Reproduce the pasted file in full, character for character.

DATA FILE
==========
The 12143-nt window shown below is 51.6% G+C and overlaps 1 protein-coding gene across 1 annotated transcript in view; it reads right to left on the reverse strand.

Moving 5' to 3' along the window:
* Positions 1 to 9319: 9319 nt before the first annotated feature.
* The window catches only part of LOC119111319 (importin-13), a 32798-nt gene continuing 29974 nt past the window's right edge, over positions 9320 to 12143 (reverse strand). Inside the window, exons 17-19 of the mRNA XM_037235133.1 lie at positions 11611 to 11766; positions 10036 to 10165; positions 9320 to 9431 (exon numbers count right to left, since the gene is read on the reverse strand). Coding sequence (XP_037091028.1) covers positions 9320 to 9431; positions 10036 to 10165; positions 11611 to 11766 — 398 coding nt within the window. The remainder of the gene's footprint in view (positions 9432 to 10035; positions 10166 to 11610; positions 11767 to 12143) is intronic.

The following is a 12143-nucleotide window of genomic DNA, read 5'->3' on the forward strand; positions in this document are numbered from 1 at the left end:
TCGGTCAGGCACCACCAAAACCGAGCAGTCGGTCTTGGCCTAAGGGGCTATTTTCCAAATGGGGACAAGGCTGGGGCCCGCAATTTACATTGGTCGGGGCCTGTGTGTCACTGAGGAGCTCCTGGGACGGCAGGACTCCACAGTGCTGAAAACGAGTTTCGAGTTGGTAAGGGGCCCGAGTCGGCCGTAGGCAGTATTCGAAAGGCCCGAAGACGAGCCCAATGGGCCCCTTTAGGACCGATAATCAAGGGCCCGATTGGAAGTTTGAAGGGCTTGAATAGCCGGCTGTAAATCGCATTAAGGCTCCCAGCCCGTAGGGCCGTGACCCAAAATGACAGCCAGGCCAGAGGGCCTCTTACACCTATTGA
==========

The 12143-nt window shown below is 51.6% G+C and overlaps 1 protein-coding gene across 1 annotated transcript in view; it reads right to left on the reverse strand.

Moving 5' to 3' along the window:
* Positions 1 to 9319: 9319 nt before the first annotated feature.
* The window catches only part of LOC119111319 (importin-13), a 32798-nt gene continuing 29974 nt past the window's right edge, over positions 9320 to 12143 (reverse strand). Inside the window, exons 17-19 of the mRNA XM_037235133.1 lie at positions 11611 to 11766; positions 10036 to 10165; positions 9320 to 9431 (exon numbers count right to left, since the gene is read on the reverse strand). Coding sequence (XP_037091028.1) covers positions 9320 to 9431; positions 10036 to 10165; positions 11611 to 11766 — 398 coding nt within the window. The remainder of the gene's footprint in view (positions 9432 to 10035; positions 10166 to 11610; positions 11767 to 12143) is intronic.

The following is a 12143-nucleotide window of genomic DNA, read 5'->3' on the forward strand; positions in this document are numbered from 1 at the left end:
TCGGTCAGGCACCACCAAAACCGAGCAGTCGGTCTTGGCCTAAGGGGCTATTTTCCAAATGGGGACAAGGCTGGGGCCCGCAATTTACATTGGTCGGGGCCTGTGTGTCACTGAGGAGCTCCTGGGACGGCAGGACTCCACAGTGCTGAAAACGAGTTTCGAGTTGGTAAGGGGCCCGAGTCGGCCGTAGGCAGTATTCGAAAGGCCCGAAGACGAGCCCAATGGGCCCCTTTAGGACCGATAATCAAGGGCCCGATTGGAAGTTTGAAGGGCTTGAATAGCCGGCTGTAAATCGCATTAAGGCTCCCAGCCCGTAGGGCCGTGACCCAAAATGACAGCCAGGCCAGAGGGCCTCTTACACCTATTGA